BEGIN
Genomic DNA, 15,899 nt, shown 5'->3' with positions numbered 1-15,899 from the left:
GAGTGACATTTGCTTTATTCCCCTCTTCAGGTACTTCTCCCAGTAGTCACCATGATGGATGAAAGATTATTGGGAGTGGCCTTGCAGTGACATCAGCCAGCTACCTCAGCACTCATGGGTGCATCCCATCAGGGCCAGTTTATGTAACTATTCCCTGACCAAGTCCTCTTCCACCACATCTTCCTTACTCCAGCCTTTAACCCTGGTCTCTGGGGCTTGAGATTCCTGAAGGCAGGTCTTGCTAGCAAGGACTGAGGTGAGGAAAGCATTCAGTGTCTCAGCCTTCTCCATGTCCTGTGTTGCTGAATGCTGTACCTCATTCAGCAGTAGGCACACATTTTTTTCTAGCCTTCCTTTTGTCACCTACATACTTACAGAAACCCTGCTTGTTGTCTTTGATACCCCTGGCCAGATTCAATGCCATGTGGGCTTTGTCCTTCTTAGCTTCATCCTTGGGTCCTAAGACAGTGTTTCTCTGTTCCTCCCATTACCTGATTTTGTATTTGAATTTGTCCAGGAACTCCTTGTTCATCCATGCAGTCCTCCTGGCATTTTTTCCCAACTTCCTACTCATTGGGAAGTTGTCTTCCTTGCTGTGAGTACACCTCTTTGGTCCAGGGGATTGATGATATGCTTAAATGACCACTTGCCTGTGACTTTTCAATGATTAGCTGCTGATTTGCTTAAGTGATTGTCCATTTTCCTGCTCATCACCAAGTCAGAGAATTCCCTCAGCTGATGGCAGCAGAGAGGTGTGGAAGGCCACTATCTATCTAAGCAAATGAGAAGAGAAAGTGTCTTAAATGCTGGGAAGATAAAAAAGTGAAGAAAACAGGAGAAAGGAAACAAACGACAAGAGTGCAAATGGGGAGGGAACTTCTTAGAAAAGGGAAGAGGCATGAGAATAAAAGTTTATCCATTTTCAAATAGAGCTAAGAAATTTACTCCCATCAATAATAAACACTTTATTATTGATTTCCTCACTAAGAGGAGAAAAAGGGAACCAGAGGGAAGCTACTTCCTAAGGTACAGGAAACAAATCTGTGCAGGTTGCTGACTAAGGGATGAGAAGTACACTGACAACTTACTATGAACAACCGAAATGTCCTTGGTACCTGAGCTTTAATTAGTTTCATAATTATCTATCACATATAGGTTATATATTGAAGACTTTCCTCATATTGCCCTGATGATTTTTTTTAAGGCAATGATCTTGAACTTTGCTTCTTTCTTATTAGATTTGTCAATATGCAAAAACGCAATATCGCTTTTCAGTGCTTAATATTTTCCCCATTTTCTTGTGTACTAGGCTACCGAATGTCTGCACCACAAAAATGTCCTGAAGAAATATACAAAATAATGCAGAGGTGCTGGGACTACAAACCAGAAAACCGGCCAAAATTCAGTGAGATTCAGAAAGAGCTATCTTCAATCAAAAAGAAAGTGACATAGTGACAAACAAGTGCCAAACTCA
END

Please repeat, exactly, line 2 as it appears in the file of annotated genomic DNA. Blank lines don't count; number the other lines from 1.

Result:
GAGTGACATTTGCTTTATTCCCCTCTTCAGGTACTTCTCCCAGTAGTCACCATGATGGATGAAAGATTATTGGGAGTGGCCTTGCAGTGACATCAGCCAGCTACCTCAGCACTCATGGGTGCATCCCATCAGGGCCAGTTTATGTAACTATTCCCTGACCAAGTCCTCTTCCACCACATCTTCCTTACTCCAGCCTTTAACCCTGGTCTCTGGGGCTTGAGATTCCTGAAGGCAGGTCTTGCTAGCAAGGACTGAGGTGAGGAAAGCATTCAGTGTCTCAGCCTTCTCCATGTCCTGTGTTGCTGAATGCTGTACCTCATTCAGCAGTAGGCACACATTTTTTTCTAGCCTTCCTTTTGTCACCTACATACTTACAGAAACCCTGCTTGTTGTCTTTGATACCCCTGGCCAGATTCAATGCCATGTGGGCTTTGTCCTTCTTAGCTTCATCCTTGGGTCCTAAGACAGTGTTTCTCTGTTCCTCCCATTACCTGATTTTGTATTTGAATTTGTCCAGGAACTCCTTGTTCATCCATGCAGTCCTCCTGGCATTTTTTCCCAACTTCCTACTCATTGGGAAGTTGTCTTCCTTGCTGTGAGTACACCTCTTTGGTCCAGGGGATTGATGATATGCTTAAATGACCACTTGCCTGTGACTTTTCAATGATTAGCTGCTGATTTGCTTAAGTGATTGTCCATTTTCCTGCTCATCACCAAGTCAGAGAATTCCCTCAGCTGATGGCAGCAGAGAGGTGTGGAAGGCCACTATCTATCTAAGCAAATGAGAAGAGAAAGTGTCTTAAATGCTGGGAAGATAAAAAAGTGAAGAAAACAGGAGAAAGGAAACAAACGACAAGAGTGCAAATGGGGAGGGAACTTCTTAGAAAAGGGAAGAGGCATGAGAATAAAAGTTTATCCATTTTCAAATAGAGCTAAGAAATTTACTCCCATCAATAATAAACACTTTATTATTGATTTCCTCACTAAGAGGAGAAAAAGGGAACCAGAGGGAAGCTACTTCCTAAGGTACAGGAAACAAATCTGTGCAGGTTGCTGACTAAGGGATGAGAAGTACACTGACAACTTACTATGAACAACCGAAATGTCCTTGGTACCTGAGCTTTAATTAGTTTCATAATTATCTATCACATATAGGTTATATATTGAAGACTTTCCTCATATTGCCCTGATGATTTTTTTTAAGGCAATGATCTTGAACTTTGCTTCTTTCTTATTAGATTTGTCAATATGCAAAAACGCAATATCGCTTTTCAGTGCTTAATATTTTCCCCATTTTCTTGTGTACTAGGCTACCGAATGTCTGCACCACAAAAATGTCCTGAAGAAATATACAAAATAATGCAGAGGTGCTGGGACTACAAACCAGAAAACCGGCCAAAATTCAGTGAGATTCAGAAAGAGCTATCTTCAATCAAAAAGAAAGTGACATAGTGACAAACAAGTGCCAAACTCA